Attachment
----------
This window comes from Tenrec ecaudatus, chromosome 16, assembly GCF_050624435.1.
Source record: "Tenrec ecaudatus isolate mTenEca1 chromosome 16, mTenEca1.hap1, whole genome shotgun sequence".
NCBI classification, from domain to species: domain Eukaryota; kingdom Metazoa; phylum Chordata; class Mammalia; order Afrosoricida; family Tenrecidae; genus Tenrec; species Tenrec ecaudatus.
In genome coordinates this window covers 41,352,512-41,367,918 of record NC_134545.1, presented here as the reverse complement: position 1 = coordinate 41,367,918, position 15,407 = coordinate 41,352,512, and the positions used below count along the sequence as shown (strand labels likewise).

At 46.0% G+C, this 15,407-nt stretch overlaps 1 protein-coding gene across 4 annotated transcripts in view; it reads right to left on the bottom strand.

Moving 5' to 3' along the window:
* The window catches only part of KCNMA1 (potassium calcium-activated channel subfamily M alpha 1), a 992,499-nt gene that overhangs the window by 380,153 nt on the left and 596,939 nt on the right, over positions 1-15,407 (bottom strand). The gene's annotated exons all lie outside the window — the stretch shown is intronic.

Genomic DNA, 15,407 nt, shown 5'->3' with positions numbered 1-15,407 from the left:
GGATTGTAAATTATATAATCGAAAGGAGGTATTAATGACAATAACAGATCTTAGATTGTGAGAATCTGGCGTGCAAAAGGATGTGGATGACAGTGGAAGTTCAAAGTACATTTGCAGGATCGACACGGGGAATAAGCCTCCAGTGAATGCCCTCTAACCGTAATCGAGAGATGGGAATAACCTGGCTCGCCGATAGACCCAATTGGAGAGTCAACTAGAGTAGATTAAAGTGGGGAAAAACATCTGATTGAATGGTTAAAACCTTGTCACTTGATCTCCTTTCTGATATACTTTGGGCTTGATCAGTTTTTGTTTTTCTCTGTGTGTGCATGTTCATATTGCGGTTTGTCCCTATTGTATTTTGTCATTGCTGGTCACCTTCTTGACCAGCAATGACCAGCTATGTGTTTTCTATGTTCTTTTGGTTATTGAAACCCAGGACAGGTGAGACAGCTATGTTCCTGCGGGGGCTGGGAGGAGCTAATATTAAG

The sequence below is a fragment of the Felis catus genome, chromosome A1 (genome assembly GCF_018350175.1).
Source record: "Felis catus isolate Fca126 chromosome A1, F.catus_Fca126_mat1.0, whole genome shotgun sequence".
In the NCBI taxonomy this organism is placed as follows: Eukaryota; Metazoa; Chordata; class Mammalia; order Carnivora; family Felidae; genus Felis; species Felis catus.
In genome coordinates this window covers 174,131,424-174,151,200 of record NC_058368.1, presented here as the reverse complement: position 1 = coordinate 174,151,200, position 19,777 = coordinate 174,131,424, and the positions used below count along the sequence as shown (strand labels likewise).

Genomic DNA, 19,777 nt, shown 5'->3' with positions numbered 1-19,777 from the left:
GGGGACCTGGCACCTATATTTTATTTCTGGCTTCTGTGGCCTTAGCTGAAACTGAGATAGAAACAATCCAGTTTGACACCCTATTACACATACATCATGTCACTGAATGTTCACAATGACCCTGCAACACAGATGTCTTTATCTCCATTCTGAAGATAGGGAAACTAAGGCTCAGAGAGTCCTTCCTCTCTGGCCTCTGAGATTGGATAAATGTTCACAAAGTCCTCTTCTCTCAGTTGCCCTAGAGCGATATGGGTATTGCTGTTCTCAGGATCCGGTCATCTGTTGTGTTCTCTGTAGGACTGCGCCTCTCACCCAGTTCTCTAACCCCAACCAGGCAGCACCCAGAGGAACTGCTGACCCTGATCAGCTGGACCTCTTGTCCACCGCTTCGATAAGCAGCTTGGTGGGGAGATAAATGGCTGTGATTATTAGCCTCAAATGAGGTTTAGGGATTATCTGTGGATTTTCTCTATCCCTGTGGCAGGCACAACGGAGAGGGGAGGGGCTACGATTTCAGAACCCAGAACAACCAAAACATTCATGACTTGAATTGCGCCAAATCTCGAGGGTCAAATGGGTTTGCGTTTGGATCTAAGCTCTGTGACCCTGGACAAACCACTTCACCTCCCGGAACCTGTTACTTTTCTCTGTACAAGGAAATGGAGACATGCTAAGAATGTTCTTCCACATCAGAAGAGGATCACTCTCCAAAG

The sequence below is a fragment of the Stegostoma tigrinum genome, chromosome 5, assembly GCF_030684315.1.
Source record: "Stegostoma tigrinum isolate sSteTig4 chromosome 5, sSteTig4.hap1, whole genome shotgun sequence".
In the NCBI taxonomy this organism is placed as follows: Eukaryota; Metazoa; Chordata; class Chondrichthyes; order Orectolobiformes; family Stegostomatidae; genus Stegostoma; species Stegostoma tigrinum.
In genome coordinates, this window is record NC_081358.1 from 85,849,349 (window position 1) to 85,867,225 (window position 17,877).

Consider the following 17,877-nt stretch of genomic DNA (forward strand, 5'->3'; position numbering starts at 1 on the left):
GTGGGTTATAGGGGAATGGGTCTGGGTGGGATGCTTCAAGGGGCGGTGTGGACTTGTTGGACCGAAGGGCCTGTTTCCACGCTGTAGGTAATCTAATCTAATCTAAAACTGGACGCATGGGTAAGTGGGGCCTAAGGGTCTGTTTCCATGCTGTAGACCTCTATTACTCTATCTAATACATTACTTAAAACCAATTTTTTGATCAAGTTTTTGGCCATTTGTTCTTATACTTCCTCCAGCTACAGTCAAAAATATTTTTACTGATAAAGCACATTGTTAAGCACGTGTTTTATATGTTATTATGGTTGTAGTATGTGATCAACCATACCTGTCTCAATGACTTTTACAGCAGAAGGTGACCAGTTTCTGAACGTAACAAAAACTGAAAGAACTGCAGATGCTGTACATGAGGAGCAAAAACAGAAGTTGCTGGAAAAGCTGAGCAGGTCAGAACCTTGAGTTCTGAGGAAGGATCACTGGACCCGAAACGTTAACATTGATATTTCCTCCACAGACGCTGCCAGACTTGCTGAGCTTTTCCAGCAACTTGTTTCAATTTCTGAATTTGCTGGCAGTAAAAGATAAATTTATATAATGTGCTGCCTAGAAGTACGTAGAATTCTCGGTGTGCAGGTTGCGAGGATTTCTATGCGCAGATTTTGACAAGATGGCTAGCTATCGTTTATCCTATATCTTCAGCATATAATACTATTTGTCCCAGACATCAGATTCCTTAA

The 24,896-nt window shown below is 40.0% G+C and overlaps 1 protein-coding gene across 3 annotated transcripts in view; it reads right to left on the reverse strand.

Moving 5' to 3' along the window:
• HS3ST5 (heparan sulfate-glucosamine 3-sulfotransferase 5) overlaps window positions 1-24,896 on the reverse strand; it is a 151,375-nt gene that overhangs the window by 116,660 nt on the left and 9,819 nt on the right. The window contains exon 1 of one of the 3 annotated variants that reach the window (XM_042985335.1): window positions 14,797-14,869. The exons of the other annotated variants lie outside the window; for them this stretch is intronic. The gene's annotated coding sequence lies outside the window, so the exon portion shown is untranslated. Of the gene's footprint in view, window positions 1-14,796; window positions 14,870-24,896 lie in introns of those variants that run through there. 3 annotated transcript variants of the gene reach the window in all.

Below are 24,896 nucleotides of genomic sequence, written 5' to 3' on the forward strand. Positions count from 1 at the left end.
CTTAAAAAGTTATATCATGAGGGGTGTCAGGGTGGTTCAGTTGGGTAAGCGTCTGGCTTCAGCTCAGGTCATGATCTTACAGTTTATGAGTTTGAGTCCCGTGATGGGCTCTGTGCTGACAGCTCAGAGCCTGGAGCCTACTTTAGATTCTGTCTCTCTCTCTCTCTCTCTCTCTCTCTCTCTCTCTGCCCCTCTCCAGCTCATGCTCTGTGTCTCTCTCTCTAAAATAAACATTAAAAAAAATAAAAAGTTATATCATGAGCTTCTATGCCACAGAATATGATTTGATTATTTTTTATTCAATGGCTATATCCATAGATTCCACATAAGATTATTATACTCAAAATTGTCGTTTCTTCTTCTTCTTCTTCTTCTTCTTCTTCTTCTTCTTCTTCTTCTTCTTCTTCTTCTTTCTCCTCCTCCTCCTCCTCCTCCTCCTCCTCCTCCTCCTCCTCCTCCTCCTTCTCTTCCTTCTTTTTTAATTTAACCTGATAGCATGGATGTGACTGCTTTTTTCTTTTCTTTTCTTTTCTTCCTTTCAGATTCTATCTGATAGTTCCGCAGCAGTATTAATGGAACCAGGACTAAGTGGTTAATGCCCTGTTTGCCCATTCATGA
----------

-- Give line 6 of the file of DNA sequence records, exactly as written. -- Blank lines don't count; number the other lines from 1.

Moving 5' to 3' along the window: